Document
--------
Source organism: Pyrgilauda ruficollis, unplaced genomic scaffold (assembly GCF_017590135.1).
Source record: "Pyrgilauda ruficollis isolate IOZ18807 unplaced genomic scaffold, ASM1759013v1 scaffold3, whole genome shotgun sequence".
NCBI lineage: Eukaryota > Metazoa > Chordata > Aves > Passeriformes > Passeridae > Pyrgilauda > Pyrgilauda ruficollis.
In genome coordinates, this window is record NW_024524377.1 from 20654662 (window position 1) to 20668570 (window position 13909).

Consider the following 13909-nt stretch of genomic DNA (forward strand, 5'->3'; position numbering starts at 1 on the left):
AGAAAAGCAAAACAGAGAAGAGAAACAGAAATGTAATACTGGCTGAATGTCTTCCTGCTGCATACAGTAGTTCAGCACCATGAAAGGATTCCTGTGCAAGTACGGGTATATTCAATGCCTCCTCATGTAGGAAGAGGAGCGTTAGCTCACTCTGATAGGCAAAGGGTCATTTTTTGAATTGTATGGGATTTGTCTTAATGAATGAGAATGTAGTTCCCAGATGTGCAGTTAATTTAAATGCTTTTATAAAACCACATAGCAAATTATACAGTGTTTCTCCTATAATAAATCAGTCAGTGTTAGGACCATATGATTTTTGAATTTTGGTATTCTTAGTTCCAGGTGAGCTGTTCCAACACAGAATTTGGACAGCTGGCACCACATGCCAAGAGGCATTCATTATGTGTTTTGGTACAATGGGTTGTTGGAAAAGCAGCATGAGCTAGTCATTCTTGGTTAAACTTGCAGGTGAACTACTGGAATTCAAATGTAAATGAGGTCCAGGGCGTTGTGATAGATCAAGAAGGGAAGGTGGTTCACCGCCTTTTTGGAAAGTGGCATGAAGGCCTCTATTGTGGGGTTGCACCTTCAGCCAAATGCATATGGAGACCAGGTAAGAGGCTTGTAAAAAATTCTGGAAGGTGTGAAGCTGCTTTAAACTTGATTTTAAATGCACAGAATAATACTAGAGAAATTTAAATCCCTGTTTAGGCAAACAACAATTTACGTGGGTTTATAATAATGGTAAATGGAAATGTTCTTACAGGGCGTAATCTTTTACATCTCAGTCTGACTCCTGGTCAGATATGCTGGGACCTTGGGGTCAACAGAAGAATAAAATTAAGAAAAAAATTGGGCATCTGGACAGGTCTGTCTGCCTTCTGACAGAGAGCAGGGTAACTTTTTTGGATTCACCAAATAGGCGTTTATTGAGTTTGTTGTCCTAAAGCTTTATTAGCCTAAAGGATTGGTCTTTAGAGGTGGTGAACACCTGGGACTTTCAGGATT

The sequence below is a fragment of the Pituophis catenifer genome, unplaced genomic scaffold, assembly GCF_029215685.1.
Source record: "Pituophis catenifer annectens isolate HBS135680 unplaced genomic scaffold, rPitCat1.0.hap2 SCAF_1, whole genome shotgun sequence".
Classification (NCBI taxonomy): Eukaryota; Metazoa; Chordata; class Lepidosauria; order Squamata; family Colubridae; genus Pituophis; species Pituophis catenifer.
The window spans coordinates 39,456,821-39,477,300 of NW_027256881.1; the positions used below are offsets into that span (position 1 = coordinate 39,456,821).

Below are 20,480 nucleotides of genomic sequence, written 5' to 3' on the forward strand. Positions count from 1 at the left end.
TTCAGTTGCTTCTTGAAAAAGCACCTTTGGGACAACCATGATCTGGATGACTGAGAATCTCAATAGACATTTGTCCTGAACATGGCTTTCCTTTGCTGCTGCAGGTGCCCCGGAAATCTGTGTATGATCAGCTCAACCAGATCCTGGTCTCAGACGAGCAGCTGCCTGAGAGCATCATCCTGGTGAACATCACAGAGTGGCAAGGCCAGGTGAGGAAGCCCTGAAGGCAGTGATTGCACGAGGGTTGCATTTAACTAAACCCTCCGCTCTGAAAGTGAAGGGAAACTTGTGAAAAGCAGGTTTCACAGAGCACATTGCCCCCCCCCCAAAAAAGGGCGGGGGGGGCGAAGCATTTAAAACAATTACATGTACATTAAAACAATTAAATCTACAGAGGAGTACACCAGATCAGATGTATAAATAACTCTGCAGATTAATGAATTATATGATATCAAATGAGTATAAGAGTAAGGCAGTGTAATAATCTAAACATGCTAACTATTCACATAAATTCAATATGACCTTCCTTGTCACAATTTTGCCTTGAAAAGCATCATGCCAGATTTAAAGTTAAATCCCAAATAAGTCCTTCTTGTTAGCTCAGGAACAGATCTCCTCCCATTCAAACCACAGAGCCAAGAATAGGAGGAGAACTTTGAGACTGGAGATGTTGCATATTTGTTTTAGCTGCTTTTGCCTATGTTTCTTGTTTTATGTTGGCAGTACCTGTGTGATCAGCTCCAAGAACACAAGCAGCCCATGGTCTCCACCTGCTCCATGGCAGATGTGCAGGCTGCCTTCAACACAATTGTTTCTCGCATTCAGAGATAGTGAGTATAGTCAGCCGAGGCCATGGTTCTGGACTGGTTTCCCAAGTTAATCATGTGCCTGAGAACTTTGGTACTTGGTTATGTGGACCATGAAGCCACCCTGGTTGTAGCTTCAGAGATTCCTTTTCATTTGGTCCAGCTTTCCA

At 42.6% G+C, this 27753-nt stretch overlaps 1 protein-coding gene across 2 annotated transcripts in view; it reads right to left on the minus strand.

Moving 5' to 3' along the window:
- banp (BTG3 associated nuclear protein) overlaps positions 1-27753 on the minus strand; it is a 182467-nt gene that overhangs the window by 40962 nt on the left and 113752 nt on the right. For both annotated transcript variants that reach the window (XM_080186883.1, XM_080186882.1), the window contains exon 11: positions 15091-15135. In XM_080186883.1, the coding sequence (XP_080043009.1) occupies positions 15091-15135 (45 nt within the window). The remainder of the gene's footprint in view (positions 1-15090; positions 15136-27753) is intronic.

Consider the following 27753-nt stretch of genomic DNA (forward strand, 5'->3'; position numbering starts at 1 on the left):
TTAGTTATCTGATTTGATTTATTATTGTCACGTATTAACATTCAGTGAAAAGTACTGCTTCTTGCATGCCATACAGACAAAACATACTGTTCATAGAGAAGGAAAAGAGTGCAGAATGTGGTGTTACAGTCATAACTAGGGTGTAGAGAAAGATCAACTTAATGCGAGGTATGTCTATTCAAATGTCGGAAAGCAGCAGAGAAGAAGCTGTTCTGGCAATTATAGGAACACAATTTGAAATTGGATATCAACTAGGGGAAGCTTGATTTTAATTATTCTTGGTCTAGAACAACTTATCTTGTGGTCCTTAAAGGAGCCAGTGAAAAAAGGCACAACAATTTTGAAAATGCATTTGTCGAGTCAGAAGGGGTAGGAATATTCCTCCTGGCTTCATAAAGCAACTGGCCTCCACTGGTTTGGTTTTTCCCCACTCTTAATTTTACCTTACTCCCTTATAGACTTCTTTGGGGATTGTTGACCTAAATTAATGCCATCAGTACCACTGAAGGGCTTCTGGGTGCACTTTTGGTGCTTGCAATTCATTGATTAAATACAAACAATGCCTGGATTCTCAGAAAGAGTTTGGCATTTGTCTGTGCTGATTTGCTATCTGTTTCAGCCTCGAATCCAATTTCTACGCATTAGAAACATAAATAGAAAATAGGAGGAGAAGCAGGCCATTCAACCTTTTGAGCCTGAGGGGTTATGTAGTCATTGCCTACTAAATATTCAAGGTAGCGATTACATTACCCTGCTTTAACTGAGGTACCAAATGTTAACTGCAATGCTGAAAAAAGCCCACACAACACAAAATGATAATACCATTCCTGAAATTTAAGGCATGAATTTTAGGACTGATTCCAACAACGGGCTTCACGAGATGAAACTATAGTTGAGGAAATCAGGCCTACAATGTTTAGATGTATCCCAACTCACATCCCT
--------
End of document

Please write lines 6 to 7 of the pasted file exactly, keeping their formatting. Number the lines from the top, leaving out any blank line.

AGAAAAGCAAAACAGAGAAGAGAAACAGAAATGTAATACTGGCTGAATGTCTTCCTGCTGCATACAGTAGTTCAGCACCATGAAAGGATTCCTGTGCAAGTACGGGTATATTCAATGCCTCCTCATGTAGGAAGAGGAGCGTTAGCTCACTCTGATAGGCAAAGGGTCATTTTTTGAATTGTATGGGATTTGTCTTAATGAATGAGAATGTAGTTCCCAGATGTGCAGTTAATTTAAATGCTTTTATAAAACCACATAGCAAATTATACAGTGTTTCTCCTATAATAAATCAGTCAGTGTTAGGACCATATGATTTTTGAATTTTGGTATTCTTAGTTCCAGGTGAGCTGTTCCAACACAGAATTTGGACAGCTGGCACCACATGCCAAGAGGCATTCATTATGTGTTTTGGTACAATGGGTTGTTGGAAAAGCAGCATGAGCTAGTCATTCTTGGTTAAACTTGCAGGTGAACTACTGGAATTCAAATGTAAATGAGGTCCAGGGCGTTGTGATAGATCAAGAAGGGAAGGTGGTTCACCGCCTTTTTGGAAAGTGGCATGAAGGCCTCTATTGTGGGGTTGCACCTTCAGCCAAATGCATATGGAGACCAGGTAAGAGGCTTGTAAAAAATTCTGGAAGGTGTGAAGCTGCTTTAAACTTGATTTTAAATGCACAGAATAATACTAGAGAAATTTAAATCCCTGTTTAGGCAAACAACAATTTACGTGGGTTTATAATAATGGTAAATGGAAATGTTCTTACAGGGCGTAATCTTTTACATCTCAGTCTGACTCCTGGTCAGATATGCTGGGACCTTGGGGTCAACAGAAGAATAAAATTAAGAAAAAAATTGGGCATCTGGACAGGTCTGTCTGCCTTCTGACAGAGAGCAGGGTAACTTTTTTGGATTCACCAAATAGGCGTTTATTGAGTTTGTTGTCCTAAAGCTTTATTAGCCTAAAGGATTGGTCTTTAGAGGTGGTGAACACCTGGGACTTTCAGGATT

The sequence below is a fragment of the Pituophis catenifer genome, unplaced genomic scaffold, assembly GCF_029215685.1.